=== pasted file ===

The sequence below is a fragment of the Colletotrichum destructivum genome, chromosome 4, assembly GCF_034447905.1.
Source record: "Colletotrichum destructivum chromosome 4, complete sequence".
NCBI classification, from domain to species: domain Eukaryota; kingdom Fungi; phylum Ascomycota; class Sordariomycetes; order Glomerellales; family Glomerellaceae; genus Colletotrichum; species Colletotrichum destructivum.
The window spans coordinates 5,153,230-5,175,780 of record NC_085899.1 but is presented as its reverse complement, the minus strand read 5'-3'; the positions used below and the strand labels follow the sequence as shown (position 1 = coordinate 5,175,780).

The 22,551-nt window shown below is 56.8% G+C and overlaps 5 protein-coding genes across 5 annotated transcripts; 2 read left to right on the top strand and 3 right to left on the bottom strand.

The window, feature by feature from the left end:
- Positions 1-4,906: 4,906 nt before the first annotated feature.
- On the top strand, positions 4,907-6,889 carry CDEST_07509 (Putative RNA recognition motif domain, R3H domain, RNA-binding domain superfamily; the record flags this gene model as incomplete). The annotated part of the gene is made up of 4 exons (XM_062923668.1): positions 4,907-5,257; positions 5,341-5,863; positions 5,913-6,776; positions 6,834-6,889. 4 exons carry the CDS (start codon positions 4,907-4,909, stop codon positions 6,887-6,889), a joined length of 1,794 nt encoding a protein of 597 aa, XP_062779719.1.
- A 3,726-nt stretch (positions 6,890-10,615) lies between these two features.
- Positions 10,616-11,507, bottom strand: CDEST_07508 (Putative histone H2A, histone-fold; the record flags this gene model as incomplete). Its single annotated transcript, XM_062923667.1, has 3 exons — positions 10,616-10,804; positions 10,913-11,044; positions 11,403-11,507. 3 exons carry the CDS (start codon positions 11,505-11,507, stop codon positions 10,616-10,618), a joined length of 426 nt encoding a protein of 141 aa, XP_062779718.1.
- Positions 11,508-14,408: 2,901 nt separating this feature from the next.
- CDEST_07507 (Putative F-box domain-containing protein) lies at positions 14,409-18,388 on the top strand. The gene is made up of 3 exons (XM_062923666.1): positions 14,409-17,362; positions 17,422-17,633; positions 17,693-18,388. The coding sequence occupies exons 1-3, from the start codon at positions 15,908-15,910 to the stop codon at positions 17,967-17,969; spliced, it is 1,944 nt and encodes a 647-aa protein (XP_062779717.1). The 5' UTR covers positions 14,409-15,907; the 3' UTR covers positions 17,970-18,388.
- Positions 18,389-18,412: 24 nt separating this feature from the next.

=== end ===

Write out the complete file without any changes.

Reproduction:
The sequence below is a fragment of the Colletotrichum destructivum genome, chromosome 4, assembly GCF_034447905.1.
Source record: "Colletotrichum destructivum chromosome 4, complete sequence".
NCBI classification, from domain to species: domain Eukaryota; kingdom Fungi; phylum Ascomycota; class Sordariomycetes; order Glomerellales; family Glomerellaceae; genus Colletotrichum; species Colletotrichum destructivum.
The window spans coordinates 5,153,230-5,175,780 of record NC_085899.1 but is presented as its reverse complement, the minus strand read 5'-3'; the positions used below and the strand labels follow the sequence as shown (position 1 = coordinate 5,175,780).

The 22,551-nt window shown below is 56.8% G+C and overlaps 5 protein-coding genes across 5 annotated transcripts; 2 read left to right on the top strand and 3 right to left on the bottom strand.

The window, feature by feature from the left end:
- Positions 1-4,906: 4,906 nt before the first annotated feature.
- On the top strand, positions 4,907-6,889 carry CDEST_07509 (Putative RNA recognition motif domain, R3H domain, RNA-binding domain superfamily; the record flags this gene model as incomplete). The annotated part of the gene is made up of 4 exons (XM_062923668.1): positions 4,907-5,257; positions 5,341-5,863; positions 5,913-6,776; positions 6,834-6,889. 4 exons carry the CDS (start codon positions 4,907-4,909, stop codon positions 6,887-6,889), a joined length of 1,794 nt encoding a protein of 597 aa, XP_062779719.1.
- A 3,726-nt stretch (positions 6,890-10,615) lies between these two features.
- Positions 10,616-11,507, bottom strand: CDEST_07508 (Putative histone H2A, histone-fold; the record flags this gene model as incomplete). Its single annotated transcript, XM_062923667.1, has 3 exons — positions 10,616-10,804; positions 10,913-11,044; positions 11,403-11,507. 3 exons carry the CDS (start codon positions 11,505-11,507, stop codon positions 10,616-10,618), a joined length of 426 nt encoding a protein of 141 aa, XP_062779718.1.
- Positions 11,508-14,408: 2,901 nt separating this feature from the next.
- CDEST_07507 (Putative F-box domain-containing protein) lies at positions 14,409-18,388 on the top strand. The gene is made up of 3 exons (XM_062923666.1): positions 14,409-17,362; positions 17,422-17,633; positions 17,693-18,388. The coding sequence occupies exons 1-3, from the start codon at positions 15,908-15,910 to the stop codon at positions 17,967-17,969; spliced, it is 1,944 nt and encodes a 647-aa protein (XP_062779717.1). The 5' UTR covers positions 14,409-15,907; the 3' UTR covers positions 17,970-18,388.
- Positions 18,389-18,412: 24 nt separating this feature from the next.